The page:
Barnabas the Encourager
For Sunday April 12, 2015
Lectionary Readings (Revised Common Lectionary, Year B)
1 John 1:1–2:2
Barnabas wasn't even his real name. His real name was Joseph, a name that bespoke his Jewish ancestry. But Joseph so distinguished himself among the earliest believers that they nicknamed him Barnabas, which in Greek means "Son of Encouragement." Barnabas had a reputation for coming alongside people, especially sketchy people, with consolation and comfort. He was a bridge-builder who brought people together. He "had your back" in tough times.
We meet Barnabas for the first time in this week's reading from Acts. He "sold a field he owned and brought the money and put it at the apostles' feet." As a leader in the post-resurrection community of Jesus people, he was, as the poker expression puts it, "all in." He didn't hold back or hedge his bet. In his letter to the Corinthians, Paul says that Barnabas refused financial assistance as an itinerating apostle, and instead worked to support himself.
The next mention of Barnabas in Acts 9 describes his pivotal role in the conversion of Paul. This part of his story requires a bit of backtracking.
In his autobiographical remarks, Paul describes his former self as a violent fanatic who tried to exterminate the early Christian movement. He supported the stoning of Stephen, the first Christian martyr. "Breathing threats of murder," he collaborated with authorities to track down believers from house to house, drag them back to Jerusalem, and imprison them in an effort to make them renounce their faith.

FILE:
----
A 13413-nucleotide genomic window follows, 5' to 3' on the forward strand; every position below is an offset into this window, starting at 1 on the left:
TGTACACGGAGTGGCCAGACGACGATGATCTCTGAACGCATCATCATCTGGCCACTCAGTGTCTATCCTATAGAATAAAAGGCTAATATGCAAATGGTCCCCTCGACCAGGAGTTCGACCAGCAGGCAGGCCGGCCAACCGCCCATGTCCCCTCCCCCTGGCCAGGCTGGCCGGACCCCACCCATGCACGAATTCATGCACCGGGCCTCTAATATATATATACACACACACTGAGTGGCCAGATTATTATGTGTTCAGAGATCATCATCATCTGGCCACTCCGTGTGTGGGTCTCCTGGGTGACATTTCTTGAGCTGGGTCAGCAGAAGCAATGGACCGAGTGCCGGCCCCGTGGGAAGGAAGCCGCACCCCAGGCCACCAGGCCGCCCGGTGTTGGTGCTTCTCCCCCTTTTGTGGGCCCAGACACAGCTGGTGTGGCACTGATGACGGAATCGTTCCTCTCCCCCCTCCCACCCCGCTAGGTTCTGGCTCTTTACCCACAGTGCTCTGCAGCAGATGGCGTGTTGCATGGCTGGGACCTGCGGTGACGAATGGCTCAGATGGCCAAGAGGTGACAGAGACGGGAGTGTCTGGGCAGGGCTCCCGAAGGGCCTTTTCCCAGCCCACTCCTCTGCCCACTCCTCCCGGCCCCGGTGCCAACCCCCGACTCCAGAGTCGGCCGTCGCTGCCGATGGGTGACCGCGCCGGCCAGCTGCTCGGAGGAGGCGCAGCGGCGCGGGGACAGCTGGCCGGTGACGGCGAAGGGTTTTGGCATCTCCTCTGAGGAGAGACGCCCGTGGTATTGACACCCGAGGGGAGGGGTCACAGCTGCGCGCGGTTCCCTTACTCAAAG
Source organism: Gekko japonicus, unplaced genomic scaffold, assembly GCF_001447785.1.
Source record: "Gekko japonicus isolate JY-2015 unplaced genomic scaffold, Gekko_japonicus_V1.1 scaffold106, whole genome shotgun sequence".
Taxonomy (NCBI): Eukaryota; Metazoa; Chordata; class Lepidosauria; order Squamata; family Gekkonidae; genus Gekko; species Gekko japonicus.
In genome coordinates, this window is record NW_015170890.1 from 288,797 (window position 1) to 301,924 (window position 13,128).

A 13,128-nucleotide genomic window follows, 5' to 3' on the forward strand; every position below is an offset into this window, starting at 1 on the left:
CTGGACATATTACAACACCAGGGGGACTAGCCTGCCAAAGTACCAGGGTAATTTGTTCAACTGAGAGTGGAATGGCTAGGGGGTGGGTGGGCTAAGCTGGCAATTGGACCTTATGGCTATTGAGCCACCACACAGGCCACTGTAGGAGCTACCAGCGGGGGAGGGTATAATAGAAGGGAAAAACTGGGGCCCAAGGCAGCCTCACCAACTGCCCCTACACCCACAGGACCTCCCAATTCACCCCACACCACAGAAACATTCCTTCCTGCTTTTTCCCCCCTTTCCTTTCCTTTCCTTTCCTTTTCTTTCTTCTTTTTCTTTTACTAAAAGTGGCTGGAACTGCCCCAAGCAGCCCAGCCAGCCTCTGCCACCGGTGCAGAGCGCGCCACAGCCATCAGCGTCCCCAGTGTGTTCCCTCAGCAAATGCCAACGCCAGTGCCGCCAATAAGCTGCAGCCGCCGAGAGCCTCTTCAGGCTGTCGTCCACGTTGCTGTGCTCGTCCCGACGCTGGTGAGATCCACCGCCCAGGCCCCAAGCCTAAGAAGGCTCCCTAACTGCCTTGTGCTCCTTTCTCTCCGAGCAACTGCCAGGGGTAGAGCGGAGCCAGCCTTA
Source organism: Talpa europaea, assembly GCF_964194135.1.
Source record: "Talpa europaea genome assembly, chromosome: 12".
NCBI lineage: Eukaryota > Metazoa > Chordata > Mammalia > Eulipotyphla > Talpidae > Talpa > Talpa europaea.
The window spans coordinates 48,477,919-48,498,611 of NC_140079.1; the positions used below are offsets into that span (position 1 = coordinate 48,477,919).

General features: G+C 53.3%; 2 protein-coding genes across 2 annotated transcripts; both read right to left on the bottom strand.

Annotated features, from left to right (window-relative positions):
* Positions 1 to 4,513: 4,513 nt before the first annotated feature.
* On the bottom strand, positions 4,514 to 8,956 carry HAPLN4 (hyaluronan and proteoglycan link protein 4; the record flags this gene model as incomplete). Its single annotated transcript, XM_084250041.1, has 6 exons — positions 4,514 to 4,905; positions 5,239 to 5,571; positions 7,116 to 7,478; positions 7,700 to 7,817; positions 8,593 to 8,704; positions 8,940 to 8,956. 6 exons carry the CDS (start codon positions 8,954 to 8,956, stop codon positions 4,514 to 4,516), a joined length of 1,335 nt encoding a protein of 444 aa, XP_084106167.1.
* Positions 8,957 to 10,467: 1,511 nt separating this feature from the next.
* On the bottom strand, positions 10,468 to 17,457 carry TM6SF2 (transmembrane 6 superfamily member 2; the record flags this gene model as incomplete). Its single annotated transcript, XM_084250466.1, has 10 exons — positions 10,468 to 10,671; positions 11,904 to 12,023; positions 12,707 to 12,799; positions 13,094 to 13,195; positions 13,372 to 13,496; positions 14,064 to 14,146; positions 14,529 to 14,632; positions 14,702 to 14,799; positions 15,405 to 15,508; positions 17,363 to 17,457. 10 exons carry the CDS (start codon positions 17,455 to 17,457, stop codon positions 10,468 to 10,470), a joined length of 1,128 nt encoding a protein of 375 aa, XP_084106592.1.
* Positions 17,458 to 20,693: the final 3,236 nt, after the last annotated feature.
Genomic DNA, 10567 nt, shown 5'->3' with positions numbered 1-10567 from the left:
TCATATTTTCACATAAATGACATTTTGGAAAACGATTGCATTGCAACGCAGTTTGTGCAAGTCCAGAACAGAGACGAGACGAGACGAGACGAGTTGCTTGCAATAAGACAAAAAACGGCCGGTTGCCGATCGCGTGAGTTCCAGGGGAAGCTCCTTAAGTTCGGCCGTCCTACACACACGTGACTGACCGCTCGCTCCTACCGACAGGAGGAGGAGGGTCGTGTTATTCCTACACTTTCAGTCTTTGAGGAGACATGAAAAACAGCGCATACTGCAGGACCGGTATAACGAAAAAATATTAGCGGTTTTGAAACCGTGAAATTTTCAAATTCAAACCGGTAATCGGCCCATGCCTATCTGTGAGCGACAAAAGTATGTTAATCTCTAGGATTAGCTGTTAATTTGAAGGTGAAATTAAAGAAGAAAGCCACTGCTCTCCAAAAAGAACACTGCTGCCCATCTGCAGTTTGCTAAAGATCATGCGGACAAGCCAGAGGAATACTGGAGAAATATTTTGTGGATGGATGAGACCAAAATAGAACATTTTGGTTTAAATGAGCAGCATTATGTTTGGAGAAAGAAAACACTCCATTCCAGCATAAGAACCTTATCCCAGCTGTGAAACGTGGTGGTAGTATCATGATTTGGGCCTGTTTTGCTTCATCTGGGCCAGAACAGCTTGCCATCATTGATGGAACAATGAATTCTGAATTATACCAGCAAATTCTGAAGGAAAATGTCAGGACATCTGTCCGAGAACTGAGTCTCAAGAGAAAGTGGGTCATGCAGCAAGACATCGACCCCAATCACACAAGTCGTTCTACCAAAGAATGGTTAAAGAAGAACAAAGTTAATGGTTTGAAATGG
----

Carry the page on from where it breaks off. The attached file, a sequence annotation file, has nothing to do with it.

To the Galatians Paul wrote, "For you have heard of my previous way of life in Judaism, how intensely I persecuted the church of God and tried to destroy it. I was advancing in Judaism beyond many Jews of my own age and was extremely zealous for the traditions of my fathers." To the Corinthians he admitted that he didn't deserve to be called an apostle, and was at best the "least of the apostles" because of his violent past.
To the Philippians he bragged, "as to zeal, a persecutor of the church." Even as an old man Paul was haunted by memories of his abusive past. Near the end of his life when he wrote to his protege Timothy, he regretted that he was "formerly a blasphemer and a persecutor and a violent aggressor."
So, when rumors that Paul had converted trickled back to Jerusalem, the leaders there were justifiably sceptical. "People only heard the report," he writes in Galatians, "'the man who formerly persecuted us is now preaching the faith he once tried to destroy.'"